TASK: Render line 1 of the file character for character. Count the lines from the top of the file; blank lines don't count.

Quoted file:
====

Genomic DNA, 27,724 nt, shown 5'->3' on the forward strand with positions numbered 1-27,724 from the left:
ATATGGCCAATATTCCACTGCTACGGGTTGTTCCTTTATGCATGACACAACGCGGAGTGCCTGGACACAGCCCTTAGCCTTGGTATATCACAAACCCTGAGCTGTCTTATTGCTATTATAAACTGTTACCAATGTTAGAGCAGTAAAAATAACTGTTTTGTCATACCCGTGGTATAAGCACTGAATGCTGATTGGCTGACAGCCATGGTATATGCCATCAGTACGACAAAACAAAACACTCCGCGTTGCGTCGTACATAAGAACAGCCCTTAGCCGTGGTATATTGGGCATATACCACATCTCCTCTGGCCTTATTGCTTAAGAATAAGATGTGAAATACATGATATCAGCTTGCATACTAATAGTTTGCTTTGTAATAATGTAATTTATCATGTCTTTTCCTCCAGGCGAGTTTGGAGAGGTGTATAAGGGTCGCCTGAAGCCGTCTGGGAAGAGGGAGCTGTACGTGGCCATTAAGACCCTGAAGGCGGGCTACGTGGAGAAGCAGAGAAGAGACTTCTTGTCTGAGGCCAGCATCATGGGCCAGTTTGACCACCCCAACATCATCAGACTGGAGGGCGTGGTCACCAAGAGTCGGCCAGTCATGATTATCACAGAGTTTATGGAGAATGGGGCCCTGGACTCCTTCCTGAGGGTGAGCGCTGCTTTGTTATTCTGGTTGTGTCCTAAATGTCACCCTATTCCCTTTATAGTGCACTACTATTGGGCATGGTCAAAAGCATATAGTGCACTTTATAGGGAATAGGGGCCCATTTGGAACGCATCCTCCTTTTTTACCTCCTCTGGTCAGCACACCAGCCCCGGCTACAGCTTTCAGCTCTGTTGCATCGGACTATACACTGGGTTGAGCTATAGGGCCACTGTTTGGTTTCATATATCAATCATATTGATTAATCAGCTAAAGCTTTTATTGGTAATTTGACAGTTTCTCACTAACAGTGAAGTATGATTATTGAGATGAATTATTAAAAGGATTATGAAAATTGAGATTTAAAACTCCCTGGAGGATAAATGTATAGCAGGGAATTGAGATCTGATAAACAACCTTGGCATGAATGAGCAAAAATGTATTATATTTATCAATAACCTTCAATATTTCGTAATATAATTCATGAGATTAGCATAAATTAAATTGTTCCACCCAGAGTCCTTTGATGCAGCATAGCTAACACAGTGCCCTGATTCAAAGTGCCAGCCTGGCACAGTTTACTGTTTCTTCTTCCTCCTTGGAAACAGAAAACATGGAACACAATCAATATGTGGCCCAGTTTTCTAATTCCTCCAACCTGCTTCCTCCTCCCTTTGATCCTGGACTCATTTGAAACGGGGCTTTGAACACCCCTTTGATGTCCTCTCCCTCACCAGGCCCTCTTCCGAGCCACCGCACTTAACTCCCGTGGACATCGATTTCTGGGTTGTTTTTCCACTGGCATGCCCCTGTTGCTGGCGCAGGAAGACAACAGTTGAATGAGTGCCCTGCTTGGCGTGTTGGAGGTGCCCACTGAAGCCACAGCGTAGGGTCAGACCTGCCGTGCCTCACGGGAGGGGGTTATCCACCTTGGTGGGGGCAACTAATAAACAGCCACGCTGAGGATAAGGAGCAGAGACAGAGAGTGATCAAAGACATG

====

Genomic DNA, 27,724 nt, shown 5'->3' on the forward strand with positions numbered 1-27,724 from the left: